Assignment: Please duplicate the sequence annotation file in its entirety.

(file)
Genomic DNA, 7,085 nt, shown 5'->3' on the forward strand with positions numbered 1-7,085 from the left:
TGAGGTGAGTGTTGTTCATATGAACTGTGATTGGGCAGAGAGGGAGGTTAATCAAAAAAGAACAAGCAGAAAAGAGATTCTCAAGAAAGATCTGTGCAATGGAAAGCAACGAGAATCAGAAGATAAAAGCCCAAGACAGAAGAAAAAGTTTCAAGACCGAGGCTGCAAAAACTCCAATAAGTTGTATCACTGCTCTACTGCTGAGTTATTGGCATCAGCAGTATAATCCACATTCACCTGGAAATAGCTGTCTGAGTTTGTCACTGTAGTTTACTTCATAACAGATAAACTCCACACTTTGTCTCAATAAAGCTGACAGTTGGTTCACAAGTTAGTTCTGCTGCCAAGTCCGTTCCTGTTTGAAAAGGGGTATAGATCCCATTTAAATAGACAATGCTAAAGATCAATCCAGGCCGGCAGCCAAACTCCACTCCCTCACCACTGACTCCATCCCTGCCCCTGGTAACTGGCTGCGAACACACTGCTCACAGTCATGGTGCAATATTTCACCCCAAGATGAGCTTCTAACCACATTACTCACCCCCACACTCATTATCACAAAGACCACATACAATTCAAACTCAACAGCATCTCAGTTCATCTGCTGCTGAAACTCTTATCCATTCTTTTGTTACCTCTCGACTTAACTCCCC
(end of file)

Genomic DNA, 7,085 nt, shown 5'->3' on the forward strand with positions numbered 1-7,085 from the left:
TGAGGTGAGTGTTGTTCATATGAACTGTGATTGGGCAGAGAGGGAGGTTAATCAAAAAAGAACAAGCAGAAAAGAGATTCTCAAGAAAGATCTGTGCAATGGAAAGCAACGAGAATCAGAAGATAAAAGCCCAAGACAGAAGAAAAAGTTTCAAGACCGAGGCTGCAAAAACTCCAATAAGTTGTATCACTGCTCTACTGCTGAGTTATTGGCATCAGCAGTATAATCCACATTCACCTGGAAATAGCTGTCTGAGTTTGTCACTGTAGTTTACTTCATAACAGATAAACTCCACACTTTGTCTCAATAAAGCTGACAGTTGGTTCACAAGTTAGTTCTGCTGCCAAGTCCGTTCCTGTTTGAAAAGGGGTATAGATCCCATTTAAATAGACAATGCTAAAGATCAATCCAGGCCGGCAGCCAAACTCCACTCCCTCACCACTGACTCCATCCCTGCCCCTGGTAACTGGCTGCGAACACACTGCTCACAGTCATGGTGCAATATTTCACCCCAAGATGAGCTTCTAACCACATTACTCACCCCCACACTCATTATCACAAAGACCACATACAATTCAAACTCAACAGCATCTCAGTTCATCTGCTGCTGAAACTCTTATCCATTCTTTTGTTACCTCTCGACTTAACTCCCC